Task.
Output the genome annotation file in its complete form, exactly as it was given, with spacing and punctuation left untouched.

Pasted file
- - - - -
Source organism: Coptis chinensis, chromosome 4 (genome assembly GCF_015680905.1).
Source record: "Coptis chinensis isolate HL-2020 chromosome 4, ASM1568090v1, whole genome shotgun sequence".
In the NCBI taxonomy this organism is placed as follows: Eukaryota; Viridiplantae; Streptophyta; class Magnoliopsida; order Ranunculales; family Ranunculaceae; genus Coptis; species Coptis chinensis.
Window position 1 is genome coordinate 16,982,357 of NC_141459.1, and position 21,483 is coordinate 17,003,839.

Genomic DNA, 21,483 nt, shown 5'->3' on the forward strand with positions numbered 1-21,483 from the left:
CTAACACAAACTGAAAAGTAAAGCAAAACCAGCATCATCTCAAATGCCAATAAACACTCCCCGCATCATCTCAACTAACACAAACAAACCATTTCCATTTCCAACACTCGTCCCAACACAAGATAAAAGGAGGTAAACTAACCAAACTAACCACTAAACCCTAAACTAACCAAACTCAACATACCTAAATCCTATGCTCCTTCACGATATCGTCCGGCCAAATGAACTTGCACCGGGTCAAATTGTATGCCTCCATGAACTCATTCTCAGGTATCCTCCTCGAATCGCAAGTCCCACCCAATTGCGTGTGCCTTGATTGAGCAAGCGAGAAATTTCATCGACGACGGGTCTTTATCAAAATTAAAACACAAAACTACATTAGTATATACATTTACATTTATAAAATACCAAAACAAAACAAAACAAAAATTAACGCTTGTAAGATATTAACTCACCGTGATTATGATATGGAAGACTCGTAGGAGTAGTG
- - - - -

Source organism: Coptis chinensis, chromosome 4 (genome assembly GCF_015680905.1).
Source record: "Coptis chinensis isolate HL-2020 chromosome 4, ASM1568090v1, whole genome shotgun sequence".
In the NCBI taxonomy this organism is placed as follows: Eukaryota; Viridiplantae; Streptophyta; class Magnoliopsida; order Ranunculales; family Ranunculaceae; genus Coptis; species Coptis chinensis.
Window position 1 is genome coordinate 16,982,357 of NC_141459.1, and position 21,483 is coordinate 17,003,839.

Genomic DNA, 21,483 nt, shown 5'->3' on the forward strand with positions numbered 1-21,483 from the left:
CTAACACAAACTGAAAAGTAAAGCAAAACCAGCATCATCTCAAATGCCAATAAACACTCCCCGCATCATCTCAACTAACACAAACAAACCATTTCCATTTCCAACACTCGTCCCAACACAAGATAAAAGGAGGTAAACTAACCAAACTAACCACTAAACCCTAAACTAACCAAACTCAACATACCTAAATCCTATGCTCCTTCACGATATCGTCCGGCCAAATGAACTTGCACCGGGTCAAATTGTATGCCTCCATGAACTCATTCTCAGGTATCCTCCTCGAATCGCAAGTCCCACCCAATTGCGTGTGCCTTGATTGAGCAAGCGAGAAATTTCATCGACGACGGGTCTTTATCAAAATTAAAACACAAAACTACATTAGTATATACATTTACATTTATAAAATACCAAAACAAAACAAAACAAAAATTAACGCTTGTAAGATATTAACTCACCGTGATTATGATATGGAAGACTCGTAGGAGTAGTG